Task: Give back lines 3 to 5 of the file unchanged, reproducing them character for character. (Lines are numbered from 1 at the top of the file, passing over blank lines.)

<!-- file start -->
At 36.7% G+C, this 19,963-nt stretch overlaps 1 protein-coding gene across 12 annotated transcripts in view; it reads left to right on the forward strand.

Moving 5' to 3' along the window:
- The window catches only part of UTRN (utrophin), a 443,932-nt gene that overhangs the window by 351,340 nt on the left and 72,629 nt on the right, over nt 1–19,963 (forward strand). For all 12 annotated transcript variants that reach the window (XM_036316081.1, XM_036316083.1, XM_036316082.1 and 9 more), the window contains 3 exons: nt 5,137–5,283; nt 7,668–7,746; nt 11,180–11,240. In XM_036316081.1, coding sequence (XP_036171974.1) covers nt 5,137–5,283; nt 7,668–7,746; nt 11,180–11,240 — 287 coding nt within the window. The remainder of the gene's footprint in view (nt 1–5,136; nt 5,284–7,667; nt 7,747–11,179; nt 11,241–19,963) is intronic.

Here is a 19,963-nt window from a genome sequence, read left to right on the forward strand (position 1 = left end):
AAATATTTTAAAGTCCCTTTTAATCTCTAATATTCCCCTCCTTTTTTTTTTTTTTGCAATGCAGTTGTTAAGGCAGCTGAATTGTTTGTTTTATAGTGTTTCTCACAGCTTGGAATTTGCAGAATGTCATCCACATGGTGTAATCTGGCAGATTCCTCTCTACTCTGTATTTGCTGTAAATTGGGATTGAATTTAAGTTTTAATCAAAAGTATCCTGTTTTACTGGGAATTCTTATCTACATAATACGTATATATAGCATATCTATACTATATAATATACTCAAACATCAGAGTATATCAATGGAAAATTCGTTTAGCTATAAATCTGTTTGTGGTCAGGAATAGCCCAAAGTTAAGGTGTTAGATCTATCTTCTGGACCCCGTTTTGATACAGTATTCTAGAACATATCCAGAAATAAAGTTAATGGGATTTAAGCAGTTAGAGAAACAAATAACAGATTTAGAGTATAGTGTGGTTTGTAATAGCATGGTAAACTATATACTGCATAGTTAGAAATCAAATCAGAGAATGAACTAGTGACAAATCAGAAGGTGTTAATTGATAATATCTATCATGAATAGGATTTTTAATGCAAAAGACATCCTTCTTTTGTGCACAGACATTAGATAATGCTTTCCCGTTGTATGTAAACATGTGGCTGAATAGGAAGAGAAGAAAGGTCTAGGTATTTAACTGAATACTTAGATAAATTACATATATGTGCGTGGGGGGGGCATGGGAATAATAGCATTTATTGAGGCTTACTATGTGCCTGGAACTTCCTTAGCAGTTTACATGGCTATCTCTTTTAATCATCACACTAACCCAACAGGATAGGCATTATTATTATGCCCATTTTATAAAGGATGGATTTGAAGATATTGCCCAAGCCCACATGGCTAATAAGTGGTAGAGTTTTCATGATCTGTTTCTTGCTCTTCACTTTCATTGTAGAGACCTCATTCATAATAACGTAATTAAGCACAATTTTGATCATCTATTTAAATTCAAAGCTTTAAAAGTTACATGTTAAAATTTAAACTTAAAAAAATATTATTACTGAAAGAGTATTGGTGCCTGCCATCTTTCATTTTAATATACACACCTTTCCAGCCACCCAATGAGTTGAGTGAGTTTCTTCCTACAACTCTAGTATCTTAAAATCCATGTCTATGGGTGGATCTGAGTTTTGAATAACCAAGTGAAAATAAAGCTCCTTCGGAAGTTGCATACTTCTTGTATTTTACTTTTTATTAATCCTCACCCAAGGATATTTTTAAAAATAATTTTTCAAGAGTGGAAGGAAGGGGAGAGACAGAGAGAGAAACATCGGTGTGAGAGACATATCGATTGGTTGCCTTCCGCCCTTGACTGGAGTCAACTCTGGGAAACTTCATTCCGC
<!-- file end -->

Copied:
- The window catches only part of UTRN (utrophin), a 443,932-nt gene that overhangs the window by 351,340 nt on the left and 72,629 nt on the right, over nt 1–19,963 (forward strand). For all 12 annotated transcript variants that reach the window (XM_036316081.1, XM_036316083.1, XM_036316082.1 and 9 more), the window contains 3 exons: nt 5,137–5,283; nt 7,668–7,746; nt 11,180–11,240. In XM_036316081.1, coding sequence (XP_036171974.1) covers nt 5,137–5,283; nt 7,668–7,746; nt 11,180–11,240 — 287 coding nt within the window. The remainder of the gene's footprint in view (nt 1–5,136; nt 5,284–7,667; nt 7,747–11,179; nt 11,241–19,963) is intronic.

Here is a 19,963-nt window from a genome sequence, read left to right on the forward strand (position 1 = left end):
AAATATTTTAAAGTCCCTTTTAATCTCTAATATTCCCCTCCTTTTTTTTTTTTTTGCAATGCAGTTGTTAAGGCAGCTGAATTGTTTGTTTTATAGTGTTTCTCACAGCTTGGAATTTGCAGAATGTCATCCACATGGTGTAATCTGGCAGATTCCTCTCTACTCTGTATTTGCTGTAAATTGGGATTGAATTTAAGTTTTAATCAAAAGTATCCTGTTTTACTGGGAATTCTTATCTACATAATACGTATATATAGCATATCTATACTATATAATATACTCAAACATCAGAGTATATCAATGGAAAATTCGTTTAGCTATAAATCTGTTTGTGGTCAGGAATAGCCCAAAGTTAAGGTGTTAGATCTATCTTCTGGACCCCGTTTTGATACAGTATTCTAGAACATATCCAGAAATAAAGTTAATGGGATTTAAGCAGTTAGAGAAACAAATAACAGATTTAGAGTATAGTGTGGTTTGTAATAGCATGGTAAACTATATACTGCATAGTTAGAAATCAAATCAGAGAATGAACTAGTGACAAATCAGAAGGTGTTAATTGATAATATCTATCATGAATAGGATTTTTAATGCAAAAGACATCCTTCTTTTGTGCACAGACATTAGATAATGCTTTCCCGTTGTATGTAAACATGTGGCTGAATAGGAAGAGAAGAAAGGTCTAGGTATTTAACTGAATACTTAGATAAATTACATATATGTGCGTGGGGGGGGCATGGGAATAATAGCATTTATTGAGGCTTACTATGTGCCTGGAACTTCCTTAGCAGTTTACATGGCTATCTCTTTTAATCATCACACTAACCCAACAGGATAGGCATTATTATTATGCCCATTTTATAAAGGATGGATTTGAAGATATTGCCCAAGCCCACATGGCTAATAAGTGGTAGAGTTTTCATGATCTGTTTCTTGCTCTTCACTTTCATTGTAGAGACCTCATTCATAATAACGTAATTAAGCACAATTTTGATCATCTATTTAAATTCAAAGCTTTAAAAGTTACATGTTAAAATTTAAACTTAAAAAAATATTATTACTGAAAGAGTATTGGTGCCTGCCATCTTTCATTTTAATATACACACCTTTCCAGCCACCCAATGAGTTGAGTGAGTTTCTTCCTACAACTCTAGTATCTTAAAATCCATGTCTATGGGTGGATCTGAGTTTTGAATAACCAAGTGAAAATAAAGCTCCTTCGGAAGTTGCATACTTCTTGTATTTTACTTTTTATTAATCCTCACCCAAGGATATTTTTAAAAATAATTTTTCAAGAGTGGAAGGAAGGGGAGAGACAGAGAGAGAAACATCGGTGTGAGAGACATATCGATTGGTTGCCTTCCGCCCTTGACTGGAGTCAACTCTGGGAAACTTCATTCCGC